No matter which industry your business lies in, customer satisfaction would be the first and last thing in your mind. From the moment you step into office to the moment when you step out, each and every action you take or process you oversee is geared towards ensuring that your customers are satisfied and happy with the products and services that you have to offer.

All over the world, businesses spend millions of dollars for the purpose of maximizing customer satisfaction, which also helps in developing brand loyalty among customers. Plus, it has also been proven through research that the more loyal your customers are, the more your profitability will grow. The reason for this is encapsulated in the “three R’s of customer satisfaction”, which are known as ‘Retention, Related Sales, and Referrals’.

This article covers everything you need to know about these important factors that influence customer satisfaction, and how businesses utilize them to drive more sales and profits.

Retention

The relationship between you and your customer is a special one, and it starts when they start buying something from your business. The relationship strengthens and becomes an ongoing one when they start coming back to you with recurring orders and purchases, and such customers bring in the highest revenue for your business. 

This is why it should be your aim to make every customer a returning one, and this can be done by maximizing customer retention. Moreover, as you gather more and more repeat customers, you don’t have to spend as much money on marketing and advertising as before. Plus, you can focus on bringing in new customers, rather than investing in retaining customers.

Another benefit of increased customer retention is that your customer is already familiar with your products and services, and they also know how you conduct your operations and processes. Plus, they are familiar with your pricing to some extent.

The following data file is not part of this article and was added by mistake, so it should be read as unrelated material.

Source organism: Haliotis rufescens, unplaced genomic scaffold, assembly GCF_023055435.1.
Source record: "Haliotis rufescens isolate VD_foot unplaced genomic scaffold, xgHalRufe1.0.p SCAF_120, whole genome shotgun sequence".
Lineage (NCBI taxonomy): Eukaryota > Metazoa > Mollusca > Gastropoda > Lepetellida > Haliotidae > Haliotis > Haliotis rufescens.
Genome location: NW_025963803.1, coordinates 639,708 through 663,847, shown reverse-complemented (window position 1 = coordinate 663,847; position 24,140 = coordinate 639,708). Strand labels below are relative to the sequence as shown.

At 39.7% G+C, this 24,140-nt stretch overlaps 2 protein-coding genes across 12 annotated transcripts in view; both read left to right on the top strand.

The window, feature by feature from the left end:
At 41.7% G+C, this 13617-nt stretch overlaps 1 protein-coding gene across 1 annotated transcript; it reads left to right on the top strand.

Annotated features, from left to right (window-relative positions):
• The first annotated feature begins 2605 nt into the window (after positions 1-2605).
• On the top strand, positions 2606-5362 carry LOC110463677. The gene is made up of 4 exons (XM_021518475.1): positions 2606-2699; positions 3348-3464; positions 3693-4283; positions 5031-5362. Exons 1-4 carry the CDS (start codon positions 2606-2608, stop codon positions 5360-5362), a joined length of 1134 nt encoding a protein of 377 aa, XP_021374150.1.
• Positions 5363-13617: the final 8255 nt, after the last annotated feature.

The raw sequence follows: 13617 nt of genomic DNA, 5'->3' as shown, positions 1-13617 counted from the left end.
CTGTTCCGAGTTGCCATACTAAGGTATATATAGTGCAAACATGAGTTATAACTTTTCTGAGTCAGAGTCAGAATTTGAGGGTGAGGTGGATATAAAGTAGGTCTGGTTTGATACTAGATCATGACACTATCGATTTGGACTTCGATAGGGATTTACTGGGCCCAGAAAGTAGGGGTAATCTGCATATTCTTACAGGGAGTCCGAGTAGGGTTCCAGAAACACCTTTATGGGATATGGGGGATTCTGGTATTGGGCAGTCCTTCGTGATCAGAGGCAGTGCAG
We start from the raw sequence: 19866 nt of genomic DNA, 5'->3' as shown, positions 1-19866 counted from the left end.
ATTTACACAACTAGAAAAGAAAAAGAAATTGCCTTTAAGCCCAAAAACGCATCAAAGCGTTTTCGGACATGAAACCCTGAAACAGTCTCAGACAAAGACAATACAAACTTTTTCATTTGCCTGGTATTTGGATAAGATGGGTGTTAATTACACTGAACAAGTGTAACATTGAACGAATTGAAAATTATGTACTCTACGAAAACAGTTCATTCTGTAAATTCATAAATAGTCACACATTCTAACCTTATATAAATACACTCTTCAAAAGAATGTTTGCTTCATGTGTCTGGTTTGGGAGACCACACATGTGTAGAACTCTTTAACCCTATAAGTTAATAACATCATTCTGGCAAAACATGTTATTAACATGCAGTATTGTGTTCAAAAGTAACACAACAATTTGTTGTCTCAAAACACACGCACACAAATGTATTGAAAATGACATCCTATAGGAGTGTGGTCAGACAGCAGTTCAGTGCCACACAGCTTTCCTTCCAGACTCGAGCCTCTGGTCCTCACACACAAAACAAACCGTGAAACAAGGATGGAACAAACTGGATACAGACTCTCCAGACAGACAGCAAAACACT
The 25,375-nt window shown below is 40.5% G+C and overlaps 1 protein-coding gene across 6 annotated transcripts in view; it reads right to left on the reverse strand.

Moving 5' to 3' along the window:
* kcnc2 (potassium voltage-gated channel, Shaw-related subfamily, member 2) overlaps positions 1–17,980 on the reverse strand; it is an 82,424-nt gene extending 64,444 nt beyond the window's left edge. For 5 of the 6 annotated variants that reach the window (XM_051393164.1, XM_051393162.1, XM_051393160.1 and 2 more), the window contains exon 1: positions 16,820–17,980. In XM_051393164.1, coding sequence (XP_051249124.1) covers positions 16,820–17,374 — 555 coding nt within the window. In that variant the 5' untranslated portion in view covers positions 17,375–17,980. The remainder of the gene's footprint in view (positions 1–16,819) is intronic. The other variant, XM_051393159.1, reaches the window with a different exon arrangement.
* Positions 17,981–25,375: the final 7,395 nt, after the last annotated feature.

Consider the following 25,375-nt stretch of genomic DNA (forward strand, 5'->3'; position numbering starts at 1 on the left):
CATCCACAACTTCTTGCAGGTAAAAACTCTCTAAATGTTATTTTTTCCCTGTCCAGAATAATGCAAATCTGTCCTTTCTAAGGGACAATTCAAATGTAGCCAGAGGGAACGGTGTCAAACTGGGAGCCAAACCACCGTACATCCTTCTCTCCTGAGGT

Related Sales

The next facet of customer satisfaction involves related sales, which refers to the sale of new products, services, add-ons, and much more to your existing loyal customers. As we already know, marketing your business to a new customer and getting them to buy your products requires much more effort and money, as compared to customers who are already familiar with your business.

For instance, if you have a product that comes with supplemental products or add-ons, you may market them to your existing customers who have already purchased the main product. They are your target audience for the add-ons and extra features that you may have developed, and these contribute to your related sales.

In essence, you can earn more revenue through your related sales than you would from selling products to new customers. The actual product might not gather enough revenue as compared to related sales. Moreover, you can continue to roll out new upgrades and add-ons for the original product for many years, without having to change anything in the actual product.

The benefit of related sales is that it reduces the cost you have to invest in developing new products and solutions, as well as the marketing cost that you would otherwise spend in selling new products to existing customers. Plus, there will be reduced paperwork and a lower time to market. Last but not least, your loyal customers won’t have a problem with the pricing of your products, because they are familiar with it.